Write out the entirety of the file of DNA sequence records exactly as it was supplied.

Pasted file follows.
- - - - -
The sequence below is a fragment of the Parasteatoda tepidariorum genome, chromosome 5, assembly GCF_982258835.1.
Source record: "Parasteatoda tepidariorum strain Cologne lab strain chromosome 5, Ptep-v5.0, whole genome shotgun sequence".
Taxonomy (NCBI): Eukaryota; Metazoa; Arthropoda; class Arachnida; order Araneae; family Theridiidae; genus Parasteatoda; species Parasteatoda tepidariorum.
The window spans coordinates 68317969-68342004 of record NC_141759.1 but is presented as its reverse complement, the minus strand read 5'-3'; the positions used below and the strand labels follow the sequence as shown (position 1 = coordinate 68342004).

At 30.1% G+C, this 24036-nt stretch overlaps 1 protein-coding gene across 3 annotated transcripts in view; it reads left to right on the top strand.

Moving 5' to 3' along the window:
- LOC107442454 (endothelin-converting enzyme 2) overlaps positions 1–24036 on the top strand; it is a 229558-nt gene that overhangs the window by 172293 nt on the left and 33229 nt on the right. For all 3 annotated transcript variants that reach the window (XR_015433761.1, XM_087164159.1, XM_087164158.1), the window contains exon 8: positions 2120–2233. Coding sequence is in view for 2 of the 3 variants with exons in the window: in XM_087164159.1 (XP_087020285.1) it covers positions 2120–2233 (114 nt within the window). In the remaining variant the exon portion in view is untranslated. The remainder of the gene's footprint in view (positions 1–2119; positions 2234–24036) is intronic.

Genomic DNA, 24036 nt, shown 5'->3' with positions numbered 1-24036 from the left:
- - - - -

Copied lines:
The sequence below is a fragment of the Parasteatoda tepidariorum genome, chromosome 5, assembly GCF_982258835.1.
Source record: "Parasteatoda tepidariorum strain Cologne lab strain chromosome 5, Ptep-v5.0, whole genome shotgun sequence".
Taxonomy (NCBI): Eukaryota; Metazoa; Arthropoda; class Arachnida; order Araneae; family Theridiidae; genus Parasteatoda; species Parasteatoda tepidariorum.
The window spans coordinates 68317969-68342004 of record NC_141759.1 but is presented as its reverse complement, the minus strand read 5'-3'; the positions used below and the strand labels follow the sequence as shown (position 1 = coordinate 68342004).

At 30.1% G+C, this 24036-nt stretch overlaps 1 protein-coding gene across 3 annotated transcripts in view; it reads left to right on the top strand.

Moving 5' to 3' along the window:
- LOC107442454 (endothelin-converting enzyme 2) overlaps positions 1–24036 on the top strand; it is a 229558-nt gene that overhangs the window by 172293 nt on the left and 33229 nt on the right. For all 3 annotated transcript variants that reach the window (XR_015433761.1, XM_087164159.1, XM_087164158.1), the window contains exon 8: positions 2120–2233. Coding sequence is in view for 2 of the 3 variants with exons in the window: in XM_087164159.1 (XP_087020285.1) it covers positions 2120–2233 (114 nt within the window). In the remaining variant the exon portion in view is untranslated. The remainder of the gene's footprint in view (positions 1–2119; positions 2234–24036) is intronic.

Genomic DNA, 24036 nt, shown 5'->3' with positions numbered 1-24036 from the left: